yeah. Rana, you know, culture kind of tells us to Don't let this lasts too long and move on with grief. But that's because everyone around is kind of uncomfortable. Because they don't are friends and people they don't know what to do and what to say. Right? What could you say to those people? How do you? How did you maybe interact? Or what would you have to say to people that are uncomfortable around those going through grief?

Ronn Read:

Well, the main thing is what you said, don't expect them to get over this, you know, don't expect them to wait, hey, it's been six months, haven't you moved on? Right? I was maybe in 48 years, I will have moved on. Right, right. 40 years, I will definitely have moved. But you know, don't expect somebody just get over it. You never get over it. You don't really even get through it. You just keep plotting in the journey of grief, you're always on the journey now of that, that loss. It is important for the person who wants to comfort or wants to, and just doesn't know what to say. Don't say anything. You don't need to say anything. Just be there. Just show. My My Best Supporter is a guy who, you know, he, he knows that I'm grieving. He knows that I'm going through this this loss still. But all he does is he just shows up every once awhile with a hamburger or pizza. And he just sits here he is truly Job's comforter. It doesn't say a word. And that

Terry Steen:

pizza goes a long way I tell you

Dan Wheeler:

in my book about Beth hurricane of love, I say that just show up and bring food bring. They won't care. And they won't remember what you say. But they'll remember you were there.

Brian Roland:

Exactly. And Ron, you probably already answered this with the pizza. But I was gonna ask you, what has helped you most on your journey of grief?

Ronn Read:

It truly is that the people who just so I'm known in my pastorates. And now man in the mirror for telling a story of the college sociology class that did a man on the street survey. They just simply ask the question, how you doing? And the number one answer given is fine. I'm doing good. And that's my answer. When people say how you doing? My standard answers. I'm doing okay. But there are some people who will ask the second question, how you really do it? And yeah, even there. The college sociology class, the number one answer given was, I'm tired. I'm busy. But my answer when they asked me how you really doing, you know, for the most part, I am doing okay. But the sociology class asks the third question, how you're really doing? And the number one answer given was, how much time do you have? Because now you've gone from being polite to genuinely caring. And I've got, again, a couple of people who say, Okay, this is my third question, how you really do it?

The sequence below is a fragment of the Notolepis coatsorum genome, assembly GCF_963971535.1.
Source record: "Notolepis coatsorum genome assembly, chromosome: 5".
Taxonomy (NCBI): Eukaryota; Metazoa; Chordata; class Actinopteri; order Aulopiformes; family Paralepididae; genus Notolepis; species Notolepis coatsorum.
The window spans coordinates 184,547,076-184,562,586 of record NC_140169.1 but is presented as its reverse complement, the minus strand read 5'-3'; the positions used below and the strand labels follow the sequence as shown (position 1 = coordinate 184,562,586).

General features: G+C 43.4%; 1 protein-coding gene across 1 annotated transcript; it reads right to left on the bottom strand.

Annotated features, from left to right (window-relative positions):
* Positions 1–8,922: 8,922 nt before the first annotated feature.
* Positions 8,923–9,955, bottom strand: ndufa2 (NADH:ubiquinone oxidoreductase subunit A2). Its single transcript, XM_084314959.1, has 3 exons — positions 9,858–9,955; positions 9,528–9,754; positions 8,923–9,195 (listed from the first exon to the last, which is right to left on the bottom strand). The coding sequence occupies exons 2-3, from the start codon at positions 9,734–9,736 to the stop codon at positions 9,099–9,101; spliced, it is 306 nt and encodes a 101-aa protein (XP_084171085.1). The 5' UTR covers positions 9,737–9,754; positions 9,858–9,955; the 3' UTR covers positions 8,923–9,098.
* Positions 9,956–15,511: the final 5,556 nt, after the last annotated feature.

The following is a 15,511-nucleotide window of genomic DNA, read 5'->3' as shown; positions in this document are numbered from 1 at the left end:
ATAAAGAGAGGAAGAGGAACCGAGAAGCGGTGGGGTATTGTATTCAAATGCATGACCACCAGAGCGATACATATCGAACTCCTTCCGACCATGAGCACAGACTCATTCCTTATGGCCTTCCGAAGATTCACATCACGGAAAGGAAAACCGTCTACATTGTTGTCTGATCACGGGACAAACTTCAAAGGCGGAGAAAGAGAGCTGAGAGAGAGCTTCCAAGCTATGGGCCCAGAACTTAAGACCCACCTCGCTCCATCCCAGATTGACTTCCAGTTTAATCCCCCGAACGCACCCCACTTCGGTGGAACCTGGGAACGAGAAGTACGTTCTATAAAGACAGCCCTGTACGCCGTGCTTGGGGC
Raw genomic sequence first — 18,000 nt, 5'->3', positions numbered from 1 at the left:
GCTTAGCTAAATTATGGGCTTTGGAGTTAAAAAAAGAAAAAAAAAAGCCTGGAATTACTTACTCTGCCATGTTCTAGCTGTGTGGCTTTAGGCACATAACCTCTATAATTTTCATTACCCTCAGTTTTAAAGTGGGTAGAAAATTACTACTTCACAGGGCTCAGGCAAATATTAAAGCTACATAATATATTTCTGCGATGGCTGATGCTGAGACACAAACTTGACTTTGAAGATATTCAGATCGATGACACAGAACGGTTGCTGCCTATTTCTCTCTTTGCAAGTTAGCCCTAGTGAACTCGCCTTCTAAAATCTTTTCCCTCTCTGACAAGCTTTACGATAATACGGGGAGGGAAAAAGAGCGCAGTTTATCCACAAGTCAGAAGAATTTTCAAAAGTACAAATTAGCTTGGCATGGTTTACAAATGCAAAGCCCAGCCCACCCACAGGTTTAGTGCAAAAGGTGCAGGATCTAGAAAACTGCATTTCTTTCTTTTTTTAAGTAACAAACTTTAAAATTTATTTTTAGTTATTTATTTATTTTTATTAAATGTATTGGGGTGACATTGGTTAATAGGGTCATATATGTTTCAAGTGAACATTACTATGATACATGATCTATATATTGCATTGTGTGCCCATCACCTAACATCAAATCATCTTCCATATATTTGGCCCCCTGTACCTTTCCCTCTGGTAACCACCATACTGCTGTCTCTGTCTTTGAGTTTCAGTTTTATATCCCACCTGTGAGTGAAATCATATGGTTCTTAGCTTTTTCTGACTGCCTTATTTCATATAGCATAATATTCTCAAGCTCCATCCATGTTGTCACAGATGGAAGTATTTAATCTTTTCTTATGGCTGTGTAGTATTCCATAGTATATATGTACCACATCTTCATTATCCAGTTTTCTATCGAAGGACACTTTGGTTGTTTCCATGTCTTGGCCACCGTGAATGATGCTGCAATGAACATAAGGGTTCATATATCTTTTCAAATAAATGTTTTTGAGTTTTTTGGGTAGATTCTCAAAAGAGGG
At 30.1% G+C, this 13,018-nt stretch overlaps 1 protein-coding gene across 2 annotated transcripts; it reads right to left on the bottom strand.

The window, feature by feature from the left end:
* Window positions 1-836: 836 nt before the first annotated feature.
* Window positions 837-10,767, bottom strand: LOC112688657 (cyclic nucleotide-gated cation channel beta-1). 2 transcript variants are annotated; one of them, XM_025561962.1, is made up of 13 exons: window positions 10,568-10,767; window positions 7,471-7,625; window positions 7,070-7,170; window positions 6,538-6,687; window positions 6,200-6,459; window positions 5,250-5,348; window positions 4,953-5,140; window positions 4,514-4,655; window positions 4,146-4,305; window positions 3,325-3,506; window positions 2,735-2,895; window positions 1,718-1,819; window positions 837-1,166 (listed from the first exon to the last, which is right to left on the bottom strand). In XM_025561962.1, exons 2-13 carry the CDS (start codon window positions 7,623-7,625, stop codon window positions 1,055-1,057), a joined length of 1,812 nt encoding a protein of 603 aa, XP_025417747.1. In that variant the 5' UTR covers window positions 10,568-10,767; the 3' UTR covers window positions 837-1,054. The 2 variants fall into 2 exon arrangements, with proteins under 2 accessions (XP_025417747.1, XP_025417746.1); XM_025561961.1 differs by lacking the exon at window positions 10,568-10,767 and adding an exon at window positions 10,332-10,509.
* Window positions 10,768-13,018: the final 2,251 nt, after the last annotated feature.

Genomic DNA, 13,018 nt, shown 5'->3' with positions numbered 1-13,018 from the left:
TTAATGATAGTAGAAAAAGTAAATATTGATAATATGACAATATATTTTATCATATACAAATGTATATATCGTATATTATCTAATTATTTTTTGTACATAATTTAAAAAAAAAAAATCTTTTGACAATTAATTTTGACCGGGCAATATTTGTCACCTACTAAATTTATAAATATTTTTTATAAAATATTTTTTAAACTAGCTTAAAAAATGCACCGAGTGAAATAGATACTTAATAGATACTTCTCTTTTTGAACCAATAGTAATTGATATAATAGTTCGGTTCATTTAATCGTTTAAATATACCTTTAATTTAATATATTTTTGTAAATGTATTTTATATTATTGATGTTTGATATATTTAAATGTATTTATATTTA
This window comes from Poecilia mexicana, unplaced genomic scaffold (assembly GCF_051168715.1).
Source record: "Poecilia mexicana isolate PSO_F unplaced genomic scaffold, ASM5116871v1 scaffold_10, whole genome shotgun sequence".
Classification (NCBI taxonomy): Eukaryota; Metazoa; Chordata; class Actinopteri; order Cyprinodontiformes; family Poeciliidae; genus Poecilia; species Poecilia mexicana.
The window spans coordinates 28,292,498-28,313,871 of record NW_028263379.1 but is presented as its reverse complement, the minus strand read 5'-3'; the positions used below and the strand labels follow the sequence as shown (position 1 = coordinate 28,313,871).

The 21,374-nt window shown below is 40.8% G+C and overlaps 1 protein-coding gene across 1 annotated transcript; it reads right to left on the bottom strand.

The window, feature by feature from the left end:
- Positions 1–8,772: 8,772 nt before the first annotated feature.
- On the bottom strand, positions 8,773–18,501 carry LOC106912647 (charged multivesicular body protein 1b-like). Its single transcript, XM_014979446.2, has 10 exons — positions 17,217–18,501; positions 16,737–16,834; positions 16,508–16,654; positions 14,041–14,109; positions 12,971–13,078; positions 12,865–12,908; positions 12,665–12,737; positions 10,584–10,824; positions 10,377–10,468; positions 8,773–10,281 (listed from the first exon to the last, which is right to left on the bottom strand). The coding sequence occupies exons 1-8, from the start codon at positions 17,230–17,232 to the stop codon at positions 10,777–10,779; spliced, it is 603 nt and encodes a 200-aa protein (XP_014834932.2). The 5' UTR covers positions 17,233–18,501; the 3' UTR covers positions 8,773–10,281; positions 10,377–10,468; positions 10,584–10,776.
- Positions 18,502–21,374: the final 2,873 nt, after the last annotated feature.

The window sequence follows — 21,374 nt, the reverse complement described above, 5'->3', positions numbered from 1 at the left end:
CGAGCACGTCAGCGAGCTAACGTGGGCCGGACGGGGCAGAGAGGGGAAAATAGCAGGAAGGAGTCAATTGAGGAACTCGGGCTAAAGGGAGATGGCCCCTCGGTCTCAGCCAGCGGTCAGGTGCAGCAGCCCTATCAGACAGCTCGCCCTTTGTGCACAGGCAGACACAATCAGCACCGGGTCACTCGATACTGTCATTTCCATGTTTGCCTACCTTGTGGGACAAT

Terry Steen:

Yeah, you

Ronn Read:

know, they don't let me blow smoke. They want to know, how are you really doing? What can I do to get you through today? And that's, that's what really counts is just having that person who says how you really do

Dan Wheeler:

it. Well, Brian, you do such a great work with me. Then the mayor and I've supported you over the years. And I want to encourage others to do that. Can you tell them how they can get involved with your ministry?

Ronn Read:

It's very, very simple. If they'd like to support it's www dot man in the mirror.org. Backslash Ron Reed. And the Ron Reed has aro n n r e ad is the Irish version of reads. And so, yeah, it's that simple. That puts you on a page where you can read about the ministry, you can see what I'm doing. And if you'd like to support and like if you'd like to know more, just email me Ron reed@gmail.com. I'd love to share with anybody what we're doing what we as a ministry do, and what I do as the national field staff chaplain, but also, as the national faculty, teaching seminars all across the nation. I'm going to be in Alaska in May, and I'm going to be in South Carolina in two weeks and you're literally just doing as many seminars as possible.

Dan Wheeler:

Okay, once again, it's www dot man in the mirror.org. Backslash Ron with two ends. Ron read, as in read a book, Aro N N. R E. A. D. Ron, thank you so much. I know this was tough, but you did a great job. Yeah,

Ronn Read:

thank you guys.

Dan Wheeler:

And I hope to see you soon because Ron is my brother in law, and we're good friends, and I try to get up there where he is in Georgia, whenever I can, and he's got to get down here soon. Guys. We need to finish strong. And sometimes that is working through grief. Any final thoughts?

Brian Roland:

My final thought would be Psalms 147 Three where it says he heals the brokenhearted and saves those who are crushed in spirit,

Terry Steen:

Terry, and I would leave this final scripture for anyone who's dealing with it. And that's John 1622 that says, Therefore you now have sorrow. But I'll see you again and your heart will rejoice and your joy. No more will be taken from you. There's always a bigger picture if we can keep that perspective. I love

Dan Wheeler:

it. And here's what we have to look forward to. Here's where my sister Mary Jane is and Beth is up there in heaven. And in Revelation 21 four it says He will wipe away every tear from their eyes there will be no more death or mourning or crying or pain. But the old order of things has passed away.

Terry Steen:

Amen. If you're going through it,

Dan Wheeler:

reach out to those friends who will just be there with you. And turn to God. He's close to the brokenhearted thanks for joining us for this edition of finish strong God bless. And we'll see you next time.

John Matarazzo:

Thank you for listening to finish strong. For more information about finish strong and fearless faith. Check out their website F faith.org. Make sure that you rate and review this podcast to help more people accomplish their God given purpose so that together we can finish strong

(Cont.) From Grief to Gratitude with Ronn Read #54